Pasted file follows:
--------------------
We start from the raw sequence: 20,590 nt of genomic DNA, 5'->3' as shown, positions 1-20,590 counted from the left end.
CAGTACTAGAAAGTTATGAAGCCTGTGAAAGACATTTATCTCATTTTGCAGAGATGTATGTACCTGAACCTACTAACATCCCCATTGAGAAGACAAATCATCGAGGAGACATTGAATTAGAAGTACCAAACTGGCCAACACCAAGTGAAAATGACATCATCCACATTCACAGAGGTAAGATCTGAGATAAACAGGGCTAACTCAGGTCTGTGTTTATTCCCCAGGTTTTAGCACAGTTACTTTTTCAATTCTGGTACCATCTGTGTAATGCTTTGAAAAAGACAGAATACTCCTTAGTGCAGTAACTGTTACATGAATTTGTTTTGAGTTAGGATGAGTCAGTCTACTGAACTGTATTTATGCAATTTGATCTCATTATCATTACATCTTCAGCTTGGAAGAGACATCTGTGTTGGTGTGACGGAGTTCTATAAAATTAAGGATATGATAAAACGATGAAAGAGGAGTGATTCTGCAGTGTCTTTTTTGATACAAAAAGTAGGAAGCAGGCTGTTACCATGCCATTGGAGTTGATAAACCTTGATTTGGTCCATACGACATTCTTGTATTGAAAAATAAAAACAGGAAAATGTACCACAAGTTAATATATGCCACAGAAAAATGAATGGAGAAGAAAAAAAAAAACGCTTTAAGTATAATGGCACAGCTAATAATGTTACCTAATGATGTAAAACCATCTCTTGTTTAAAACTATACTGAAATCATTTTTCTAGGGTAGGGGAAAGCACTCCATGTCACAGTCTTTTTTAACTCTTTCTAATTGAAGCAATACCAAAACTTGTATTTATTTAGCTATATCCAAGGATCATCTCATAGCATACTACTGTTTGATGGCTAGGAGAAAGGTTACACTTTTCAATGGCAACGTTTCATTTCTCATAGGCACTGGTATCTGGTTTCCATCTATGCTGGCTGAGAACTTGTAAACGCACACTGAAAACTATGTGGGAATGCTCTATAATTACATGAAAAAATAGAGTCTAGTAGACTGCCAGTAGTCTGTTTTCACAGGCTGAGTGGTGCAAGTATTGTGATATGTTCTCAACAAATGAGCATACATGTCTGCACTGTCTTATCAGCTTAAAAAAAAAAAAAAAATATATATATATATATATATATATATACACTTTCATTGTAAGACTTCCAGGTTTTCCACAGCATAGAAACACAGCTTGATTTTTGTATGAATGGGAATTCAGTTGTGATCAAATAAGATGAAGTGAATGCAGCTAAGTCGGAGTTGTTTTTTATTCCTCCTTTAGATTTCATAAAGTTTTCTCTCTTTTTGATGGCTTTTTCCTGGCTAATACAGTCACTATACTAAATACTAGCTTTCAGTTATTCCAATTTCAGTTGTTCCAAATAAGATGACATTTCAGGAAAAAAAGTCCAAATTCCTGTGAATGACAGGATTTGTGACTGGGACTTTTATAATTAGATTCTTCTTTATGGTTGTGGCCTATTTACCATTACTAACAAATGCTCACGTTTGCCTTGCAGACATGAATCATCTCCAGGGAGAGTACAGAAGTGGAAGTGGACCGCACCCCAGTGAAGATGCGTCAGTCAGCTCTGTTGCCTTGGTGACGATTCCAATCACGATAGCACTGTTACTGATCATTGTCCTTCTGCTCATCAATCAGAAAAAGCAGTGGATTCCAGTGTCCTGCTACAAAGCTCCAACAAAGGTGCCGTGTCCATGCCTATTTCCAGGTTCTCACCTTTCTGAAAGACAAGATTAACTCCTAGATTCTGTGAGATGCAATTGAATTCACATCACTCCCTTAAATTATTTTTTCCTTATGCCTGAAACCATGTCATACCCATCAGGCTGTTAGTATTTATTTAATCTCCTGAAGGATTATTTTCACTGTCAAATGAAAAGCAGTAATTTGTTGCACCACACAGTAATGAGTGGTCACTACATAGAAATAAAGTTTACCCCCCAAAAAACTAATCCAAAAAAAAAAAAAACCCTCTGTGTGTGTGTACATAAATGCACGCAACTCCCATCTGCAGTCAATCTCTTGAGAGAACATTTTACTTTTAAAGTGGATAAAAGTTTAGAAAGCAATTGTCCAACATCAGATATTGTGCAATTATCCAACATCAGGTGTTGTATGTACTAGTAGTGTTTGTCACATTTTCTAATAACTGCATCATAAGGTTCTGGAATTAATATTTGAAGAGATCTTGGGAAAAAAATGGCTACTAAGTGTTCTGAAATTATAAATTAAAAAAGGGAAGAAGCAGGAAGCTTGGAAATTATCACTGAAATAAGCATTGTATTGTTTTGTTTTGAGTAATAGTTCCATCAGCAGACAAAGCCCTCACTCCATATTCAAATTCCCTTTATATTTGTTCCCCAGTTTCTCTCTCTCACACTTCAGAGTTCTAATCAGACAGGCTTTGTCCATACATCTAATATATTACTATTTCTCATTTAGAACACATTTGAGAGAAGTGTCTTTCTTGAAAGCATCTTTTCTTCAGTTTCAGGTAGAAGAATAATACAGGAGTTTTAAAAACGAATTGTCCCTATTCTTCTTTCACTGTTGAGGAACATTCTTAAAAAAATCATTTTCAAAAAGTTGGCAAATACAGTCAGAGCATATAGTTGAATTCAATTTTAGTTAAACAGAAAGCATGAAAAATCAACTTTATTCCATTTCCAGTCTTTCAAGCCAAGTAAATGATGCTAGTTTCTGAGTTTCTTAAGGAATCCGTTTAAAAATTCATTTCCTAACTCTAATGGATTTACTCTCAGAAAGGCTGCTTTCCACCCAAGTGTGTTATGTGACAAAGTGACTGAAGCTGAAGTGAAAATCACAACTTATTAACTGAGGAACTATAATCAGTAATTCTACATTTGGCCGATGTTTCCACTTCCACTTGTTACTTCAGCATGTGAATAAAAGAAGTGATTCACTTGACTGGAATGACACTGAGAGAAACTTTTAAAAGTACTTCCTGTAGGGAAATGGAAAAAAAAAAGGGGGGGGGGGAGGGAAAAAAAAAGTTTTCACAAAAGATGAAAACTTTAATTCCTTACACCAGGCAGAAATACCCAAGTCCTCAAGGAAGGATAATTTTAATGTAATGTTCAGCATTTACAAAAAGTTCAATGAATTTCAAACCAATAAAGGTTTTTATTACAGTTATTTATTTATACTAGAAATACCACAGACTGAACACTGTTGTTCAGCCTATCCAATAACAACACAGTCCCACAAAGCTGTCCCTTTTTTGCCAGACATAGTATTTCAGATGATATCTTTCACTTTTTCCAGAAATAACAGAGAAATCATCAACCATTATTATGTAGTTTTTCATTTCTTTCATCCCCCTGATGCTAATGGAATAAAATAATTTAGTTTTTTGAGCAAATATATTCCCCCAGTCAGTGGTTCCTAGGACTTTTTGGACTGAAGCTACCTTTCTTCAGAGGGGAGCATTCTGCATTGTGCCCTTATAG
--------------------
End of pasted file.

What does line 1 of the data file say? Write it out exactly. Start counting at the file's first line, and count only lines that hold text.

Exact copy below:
We start from the raw sequence: 20,590 nt of genomic DNA, 5'->3' as shown, positions 1-20,590 counted from the left end.